Health care provision in the United States is driven by the fact that most health insurance is commercial and private. This leads to the tendency to view patients as units that will produce a future cash yield. The quality of life (QOL) movement in the United States is in some ways a response to this view and has a role in convincing insurers that new treatments and techniques are worth increased expenditure. In the case of epilepsy, QOL research has become essential in improving the quality of care offered to people with epilepsy. In this review, some of the outcomes of using the Quality of Life in Epilepsy questionnaire are reviewed, the preliminary data from a community-based study of people with epilepsy are described, and recent studies comparing QOL in epilepsy and other neurologic and nonneurologic diseases are discussed. This review illustrates the complexity of QOL issues and the need for the widespread use of QOL measures in people with epilepsy.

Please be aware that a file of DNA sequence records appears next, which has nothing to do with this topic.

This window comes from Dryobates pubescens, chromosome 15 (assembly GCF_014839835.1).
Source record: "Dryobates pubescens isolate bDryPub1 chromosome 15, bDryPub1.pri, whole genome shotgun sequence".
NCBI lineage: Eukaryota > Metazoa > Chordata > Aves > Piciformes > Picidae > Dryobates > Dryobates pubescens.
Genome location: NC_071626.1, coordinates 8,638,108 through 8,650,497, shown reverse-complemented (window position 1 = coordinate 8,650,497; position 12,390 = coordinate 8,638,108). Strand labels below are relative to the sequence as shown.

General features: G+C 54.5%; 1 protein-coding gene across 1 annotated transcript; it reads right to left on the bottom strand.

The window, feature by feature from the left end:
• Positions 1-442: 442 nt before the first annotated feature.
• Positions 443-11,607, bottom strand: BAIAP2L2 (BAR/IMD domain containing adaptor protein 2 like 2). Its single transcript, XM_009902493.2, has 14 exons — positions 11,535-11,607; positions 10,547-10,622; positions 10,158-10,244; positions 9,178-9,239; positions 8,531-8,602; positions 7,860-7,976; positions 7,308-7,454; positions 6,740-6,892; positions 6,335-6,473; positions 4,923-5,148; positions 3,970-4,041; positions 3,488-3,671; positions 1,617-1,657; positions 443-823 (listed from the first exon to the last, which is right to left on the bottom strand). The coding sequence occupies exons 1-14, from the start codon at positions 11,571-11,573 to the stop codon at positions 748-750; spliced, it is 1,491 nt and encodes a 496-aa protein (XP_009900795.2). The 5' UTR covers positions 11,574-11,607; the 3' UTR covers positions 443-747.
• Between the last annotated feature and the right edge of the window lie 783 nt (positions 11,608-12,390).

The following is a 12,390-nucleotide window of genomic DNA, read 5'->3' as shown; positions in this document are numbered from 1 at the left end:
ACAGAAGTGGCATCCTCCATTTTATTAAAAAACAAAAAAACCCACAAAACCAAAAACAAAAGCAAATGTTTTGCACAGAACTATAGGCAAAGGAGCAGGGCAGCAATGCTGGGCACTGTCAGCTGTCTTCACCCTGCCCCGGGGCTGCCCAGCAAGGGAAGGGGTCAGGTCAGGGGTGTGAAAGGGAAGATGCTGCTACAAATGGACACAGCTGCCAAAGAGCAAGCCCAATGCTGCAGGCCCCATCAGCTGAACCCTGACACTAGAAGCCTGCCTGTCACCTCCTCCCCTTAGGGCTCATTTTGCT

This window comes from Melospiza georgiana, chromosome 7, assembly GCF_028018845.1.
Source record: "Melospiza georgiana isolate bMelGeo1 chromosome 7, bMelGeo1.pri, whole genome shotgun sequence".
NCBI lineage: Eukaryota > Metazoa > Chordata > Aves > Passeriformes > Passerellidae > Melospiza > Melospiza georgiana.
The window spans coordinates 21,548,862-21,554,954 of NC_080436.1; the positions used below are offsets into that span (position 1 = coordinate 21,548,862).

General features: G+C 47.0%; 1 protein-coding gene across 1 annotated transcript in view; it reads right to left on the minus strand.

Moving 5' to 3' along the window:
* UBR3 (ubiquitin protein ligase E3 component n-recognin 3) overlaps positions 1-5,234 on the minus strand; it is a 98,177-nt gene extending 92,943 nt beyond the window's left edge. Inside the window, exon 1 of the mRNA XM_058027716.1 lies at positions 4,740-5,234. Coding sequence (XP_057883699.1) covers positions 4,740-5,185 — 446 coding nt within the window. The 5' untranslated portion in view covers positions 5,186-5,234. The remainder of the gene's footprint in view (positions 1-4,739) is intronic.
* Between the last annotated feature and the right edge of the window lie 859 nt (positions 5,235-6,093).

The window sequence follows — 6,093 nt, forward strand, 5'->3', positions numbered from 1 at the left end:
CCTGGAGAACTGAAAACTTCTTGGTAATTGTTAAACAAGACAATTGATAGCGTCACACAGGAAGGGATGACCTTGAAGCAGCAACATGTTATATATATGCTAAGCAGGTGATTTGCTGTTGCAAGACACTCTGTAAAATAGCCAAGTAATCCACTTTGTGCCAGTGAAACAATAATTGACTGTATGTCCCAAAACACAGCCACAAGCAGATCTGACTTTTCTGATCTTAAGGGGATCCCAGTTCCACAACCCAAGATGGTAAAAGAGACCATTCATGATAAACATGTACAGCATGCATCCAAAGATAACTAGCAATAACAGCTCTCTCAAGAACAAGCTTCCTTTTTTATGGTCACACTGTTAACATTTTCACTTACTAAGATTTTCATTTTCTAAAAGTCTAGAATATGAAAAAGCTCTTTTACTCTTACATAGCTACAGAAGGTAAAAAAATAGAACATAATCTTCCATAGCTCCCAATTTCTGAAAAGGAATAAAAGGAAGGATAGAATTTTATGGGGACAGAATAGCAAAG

- Psychosocial function
- Quality of life